Car sales on the continent may be stuck in reverse, but on this side of the Channel our love affair with the automobile is on the up.
New figures out yesterday show the EU is operating a two-speed vehicle economy, with Britain revealed as the only major market to grow last month.
The number of new cars sold in the UK accelerated by 11.3 per cent to 149,191 in November, compared to a year earlier, against a backdrop of a 10.3 per cent slowdown across Europe, according to ACEA, the European Automobile Manufacturers' Association.
Not only did sales growth in the UK far outstrip Europe as a whole, but it even eclipsed Germany, which recorded a 3.5 per cent decline last month, even if it did buy two-thirds more cars than Britain – with 269,144 new vehicles registered.
Sales in lighter-weight industrial powers fell much further still, with Spain and Italy both down by just over a fifth, Portugal by a quarter and Greece by 47.2 per cent. Even France saw its sales slide by 19.2 per cent last month, according to ACEA.
"The UK is a bright spot, but that is largely because the rest of Europe is struggling so much and because there is a huge amount of pent-up demand after several years of much-reduced car sales. Cars do wear out eventually," said IHS Automotive analyst Colin Couchman.
UK car sales were 5.4 per cent higher in the first 11 months of the year, according to ACEA – compared to a 7.6 per cent decrease across Europe – and are set to hit 2.04 million by the end of 2012.
The Ford Fiesta has been the biggest-selling car in the UK this year, followed by the Vauxhall Corsa and the Ford Focus, while Jaguar Land Rover has recorded a 20 per cent jump in UK sales to a new record for the country in the first 11 months of 2012.
Even with this relative burst of activity, UK sales this year will still be about 15 per cent short of the 2.4m they hit in 2007 before the financial crisis decimated demand. However, its sales increase so far this year still looks impressive when compared to the decline in Europe.
"Europe probably didn't see such an immediate dip as the UK, but they are going into it now, so they don't have the benefit of the pent-up demand. The eurozone debt crisis also means that their economic circumstances are more difficult than ours," said Paul Everitt, chief executive of the UK's Society of Motor Manufacturers and Traders (SMMT), who also believes that the UK's economic loss has, to a degree, become its car market's gain.
"Where else are you going to put the money in the UK? Houses aren't selling and interest rates are very low, which makes saving quite unattractive. And the stock market has flatlined," he said.
He argues that rising pump prices have provided another "trigger" because newer models are 10-15 per cent more fuel efficient than older cars, increasing the business case for buying.
The UK car market may have been given an additional shot in the arm by payouts to victims of the payment protection insurance (PPI) scandal, who have received more than £7bn in the past two years, according to SMMT.
The divergence between the UK and the rest of Europe is also apparent in car manufacturing.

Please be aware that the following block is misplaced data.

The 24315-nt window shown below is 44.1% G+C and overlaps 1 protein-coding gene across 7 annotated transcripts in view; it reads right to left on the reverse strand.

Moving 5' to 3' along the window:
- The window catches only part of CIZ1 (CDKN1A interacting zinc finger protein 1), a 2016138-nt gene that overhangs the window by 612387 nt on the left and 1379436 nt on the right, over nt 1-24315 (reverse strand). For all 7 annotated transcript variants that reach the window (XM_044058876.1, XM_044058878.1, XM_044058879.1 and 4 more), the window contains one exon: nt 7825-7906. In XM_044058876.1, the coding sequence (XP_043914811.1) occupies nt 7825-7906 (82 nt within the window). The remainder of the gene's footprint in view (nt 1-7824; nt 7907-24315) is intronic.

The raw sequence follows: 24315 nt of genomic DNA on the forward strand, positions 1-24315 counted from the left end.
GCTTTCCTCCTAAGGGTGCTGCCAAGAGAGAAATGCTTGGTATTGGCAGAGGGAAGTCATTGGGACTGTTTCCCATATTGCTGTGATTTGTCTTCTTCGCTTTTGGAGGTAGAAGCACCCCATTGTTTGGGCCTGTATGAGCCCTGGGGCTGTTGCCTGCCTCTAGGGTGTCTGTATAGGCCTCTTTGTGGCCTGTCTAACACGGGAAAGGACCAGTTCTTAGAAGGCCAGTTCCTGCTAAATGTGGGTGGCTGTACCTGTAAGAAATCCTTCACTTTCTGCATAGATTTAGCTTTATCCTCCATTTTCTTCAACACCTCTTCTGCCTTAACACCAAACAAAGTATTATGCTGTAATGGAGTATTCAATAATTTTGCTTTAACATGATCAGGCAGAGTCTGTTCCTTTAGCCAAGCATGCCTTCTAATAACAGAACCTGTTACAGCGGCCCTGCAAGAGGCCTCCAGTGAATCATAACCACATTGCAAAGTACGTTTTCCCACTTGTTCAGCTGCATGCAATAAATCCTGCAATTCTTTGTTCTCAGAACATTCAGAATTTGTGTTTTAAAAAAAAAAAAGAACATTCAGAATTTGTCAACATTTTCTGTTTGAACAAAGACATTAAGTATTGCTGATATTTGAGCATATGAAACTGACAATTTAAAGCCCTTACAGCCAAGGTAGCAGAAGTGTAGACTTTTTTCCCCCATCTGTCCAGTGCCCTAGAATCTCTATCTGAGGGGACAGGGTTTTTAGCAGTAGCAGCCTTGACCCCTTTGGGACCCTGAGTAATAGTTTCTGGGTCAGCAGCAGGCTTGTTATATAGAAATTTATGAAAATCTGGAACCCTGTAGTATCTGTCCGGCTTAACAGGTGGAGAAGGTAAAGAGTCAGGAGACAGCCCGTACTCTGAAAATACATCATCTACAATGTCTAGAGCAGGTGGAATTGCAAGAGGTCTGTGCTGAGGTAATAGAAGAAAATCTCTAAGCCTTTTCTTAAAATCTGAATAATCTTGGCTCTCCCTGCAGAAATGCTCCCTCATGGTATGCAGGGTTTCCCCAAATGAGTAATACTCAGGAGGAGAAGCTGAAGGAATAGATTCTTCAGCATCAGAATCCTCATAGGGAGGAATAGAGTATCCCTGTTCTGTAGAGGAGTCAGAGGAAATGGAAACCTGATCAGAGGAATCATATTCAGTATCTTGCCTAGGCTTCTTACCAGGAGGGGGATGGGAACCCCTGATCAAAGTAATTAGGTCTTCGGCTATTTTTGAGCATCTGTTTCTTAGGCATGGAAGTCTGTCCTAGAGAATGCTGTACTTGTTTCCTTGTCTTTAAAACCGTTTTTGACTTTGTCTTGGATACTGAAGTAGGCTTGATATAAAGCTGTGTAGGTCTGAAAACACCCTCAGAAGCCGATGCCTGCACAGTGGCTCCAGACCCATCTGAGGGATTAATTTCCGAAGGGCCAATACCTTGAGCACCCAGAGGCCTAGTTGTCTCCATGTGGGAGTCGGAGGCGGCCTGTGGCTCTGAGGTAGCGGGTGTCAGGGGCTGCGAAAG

Opel became the latest victim of weak European demand this week, as its owner, General Motors, said it would end car production at one plant in Germany in 2016.
By contrast, money has been pouring into the UK car market, which has received an unprecedented £6bn of investment in the past two years.
British car production rose by 9.2 per cent in the year to the end of November, exporting 82 per cent of the vehicles it made, according to the latest SMMT figures, published on Thursday.
The jump in UK production continues a trend which has seen the country's ailing industry rebounding, even if the vast majority of the carmakers are now owned by overseas operators.
The SMMT expects the UK to produce 1.5 million cars this year, up from 1.34 million in 2001, but still well below the peak of 1.92 million in 1972. However, Mr Everitt is confident the UK can quickly set a new record of 2 million by 2015, as the recent spate of investment bears fruit. Britain will have its work cut out to achieve this level of production, but it will be helped by the buoyant US car market, where sales have jumped 13.9 per cent so far this year, on the back of a multi-billion dollar industry bailout.
The US is Britain's third-biggest export market, accounting for 7.5 per cent of its overseas sales. Europe is the biggest market, followed by Russia in second place and China fourth.
The divergence in fortunes between the UK and the rest of Europe is likely to continue next year, with SMMT forecasting that car sales will be "broadly flat" compared to this year with modest growth in 2014, while Europe as a whole will be flat "at best", with many of its markets continuing to shrink.
As a spokesman for ACEA put it: "Consumer confidence is stronger in the UK than in Europe. It has not been hit as hard as a lot of other countries."
As if to underline his point about the fragility of the eurozone economy, new data out yesterday showed its recession has deepened in the fourth quarter after the block's private sector contracted for the 11th-straight month in December. But with the UK facing the prospect of a triple-dip recession, we can't afford to be complacent.